Origin – Australia. TAS
Style- Indian Pale Ale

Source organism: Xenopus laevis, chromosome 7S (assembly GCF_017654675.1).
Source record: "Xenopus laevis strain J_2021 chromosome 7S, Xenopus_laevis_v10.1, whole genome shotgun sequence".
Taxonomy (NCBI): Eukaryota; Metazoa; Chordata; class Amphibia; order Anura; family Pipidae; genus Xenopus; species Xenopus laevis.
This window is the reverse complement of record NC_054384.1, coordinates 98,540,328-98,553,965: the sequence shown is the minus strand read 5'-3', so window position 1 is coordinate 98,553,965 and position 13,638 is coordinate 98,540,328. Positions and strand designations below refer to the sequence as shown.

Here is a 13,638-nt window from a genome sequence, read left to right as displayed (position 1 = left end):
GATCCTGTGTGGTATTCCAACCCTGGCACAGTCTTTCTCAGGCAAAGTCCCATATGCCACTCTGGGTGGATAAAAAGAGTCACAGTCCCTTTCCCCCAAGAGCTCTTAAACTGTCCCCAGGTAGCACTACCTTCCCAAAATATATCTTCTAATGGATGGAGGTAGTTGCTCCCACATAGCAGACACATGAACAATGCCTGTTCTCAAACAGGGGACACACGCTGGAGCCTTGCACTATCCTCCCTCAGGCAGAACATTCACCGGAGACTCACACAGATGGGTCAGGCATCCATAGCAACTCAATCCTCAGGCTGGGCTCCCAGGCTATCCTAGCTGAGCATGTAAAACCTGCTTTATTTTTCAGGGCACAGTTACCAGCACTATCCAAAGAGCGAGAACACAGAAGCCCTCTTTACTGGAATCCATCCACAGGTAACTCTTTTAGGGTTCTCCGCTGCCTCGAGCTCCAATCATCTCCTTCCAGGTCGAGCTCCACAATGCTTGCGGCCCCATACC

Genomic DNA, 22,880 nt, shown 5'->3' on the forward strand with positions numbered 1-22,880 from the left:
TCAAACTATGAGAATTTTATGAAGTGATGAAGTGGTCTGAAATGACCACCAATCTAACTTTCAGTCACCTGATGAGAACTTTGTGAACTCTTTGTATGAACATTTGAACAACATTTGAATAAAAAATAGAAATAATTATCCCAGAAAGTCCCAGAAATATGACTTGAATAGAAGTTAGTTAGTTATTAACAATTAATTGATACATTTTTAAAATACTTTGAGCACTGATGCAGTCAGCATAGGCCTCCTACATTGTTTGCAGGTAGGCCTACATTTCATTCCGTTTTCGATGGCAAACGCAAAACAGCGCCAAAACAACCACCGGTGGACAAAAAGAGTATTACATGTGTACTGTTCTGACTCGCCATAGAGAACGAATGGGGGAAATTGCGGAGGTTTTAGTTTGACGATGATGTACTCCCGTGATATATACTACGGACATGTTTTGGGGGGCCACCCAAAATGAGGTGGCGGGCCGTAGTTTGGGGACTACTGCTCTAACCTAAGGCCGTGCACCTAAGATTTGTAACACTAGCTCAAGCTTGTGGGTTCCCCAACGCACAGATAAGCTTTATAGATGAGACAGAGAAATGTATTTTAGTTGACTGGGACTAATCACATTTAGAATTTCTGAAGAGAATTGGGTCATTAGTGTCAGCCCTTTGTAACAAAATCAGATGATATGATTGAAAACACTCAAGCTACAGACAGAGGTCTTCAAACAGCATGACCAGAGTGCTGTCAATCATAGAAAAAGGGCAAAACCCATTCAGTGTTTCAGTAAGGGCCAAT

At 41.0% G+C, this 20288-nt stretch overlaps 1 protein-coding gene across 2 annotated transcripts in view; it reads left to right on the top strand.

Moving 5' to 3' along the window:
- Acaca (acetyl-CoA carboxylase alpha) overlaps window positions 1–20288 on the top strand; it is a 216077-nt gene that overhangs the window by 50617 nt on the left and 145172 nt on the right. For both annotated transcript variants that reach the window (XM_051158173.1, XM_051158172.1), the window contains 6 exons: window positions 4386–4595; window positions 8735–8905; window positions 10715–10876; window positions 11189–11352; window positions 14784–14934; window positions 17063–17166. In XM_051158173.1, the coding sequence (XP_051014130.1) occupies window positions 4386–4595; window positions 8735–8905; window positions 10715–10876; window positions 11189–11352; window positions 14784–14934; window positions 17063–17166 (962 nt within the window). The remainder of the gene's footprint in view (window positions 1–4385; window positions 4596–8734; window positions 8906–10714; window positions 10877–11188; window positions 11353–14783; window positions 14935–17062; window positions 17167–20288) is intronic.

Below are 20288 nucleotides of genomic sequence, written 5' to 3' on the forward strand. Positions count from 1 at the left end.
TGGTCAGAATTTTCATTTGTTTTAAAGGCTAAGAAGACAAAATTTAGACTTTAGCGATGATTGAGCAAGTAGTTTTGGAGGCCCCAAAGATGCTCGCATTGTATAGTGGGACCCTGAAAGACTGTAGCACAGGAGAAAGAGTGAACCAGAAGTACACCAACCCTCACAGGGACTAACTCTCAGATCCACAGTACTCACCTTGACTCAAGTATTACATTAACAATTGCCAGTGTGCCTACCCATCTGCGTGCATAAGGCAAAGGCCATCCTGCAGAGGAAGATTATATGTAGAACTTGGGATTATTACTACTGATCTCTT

There’s much debate about as to where and when the first beers were born, with most reliable sources pointing towards the 5th Millennium BC in Iran. None, however, would argue that the little town of Burton-on-Trent, about 250 miles due north of London, was where IPA was born. It was the early 19th Century in Burton, men wore top hats, ladies tunics and a burgeoning brewing industry were in motion and keen to export their liquid lubricant to British India. To ensure the ale didn’t go off during the long trip down around the Cape, large amounts of hops were added as a form of preservative. These highly hopped ales would become known as the ‘Indian Pale Ale’. By all accounts, they were skilfully brewed and made liberal use of the freshest UK hops, but their secret ingredient was the water (Burton water is incredibly high in minerals) giving their IPA’s a signature crispness and clarity. It was this collaboration between nature and (beer) nerds that gave birth to a style which, thanks to the US craft brewing pioneers, now dominates the contemporary craft beer market. And as a tribute to the grandfather of IPA’s and the town where it all started, Stuart Grant, the founder and brewmaster at Ocho beer Co. has recently released this limited edition Born In Burton IPA. In direct contrast to this little new-school Tasmanian micro-brewery that was born in 2016, the Born In Burton is a hefty old world ale that showcases the fresh UK hops brought to life by tassies’ own, centuries old, mineral-rich water. East Kent Golding and Bramble Cross hops contribute jammy and floral aromatics- we get an apricot jam (or is it marmalade?) with a hint of berries, layered on top of a crusty bread malt character. The mouthfeel is thick and resiny –the bitterness firm but with a clean finish. There’s no doubting the emphasis on the UK hops serves up a much more floral, earthy, and subtly fruity ale compared to modern IPAs, which emphasise American hops with all their brash fruitiness. This one’s best served in a glass, sitting on an old wooden crate, wearing a flat cap, while bartering with the boys down in the borough.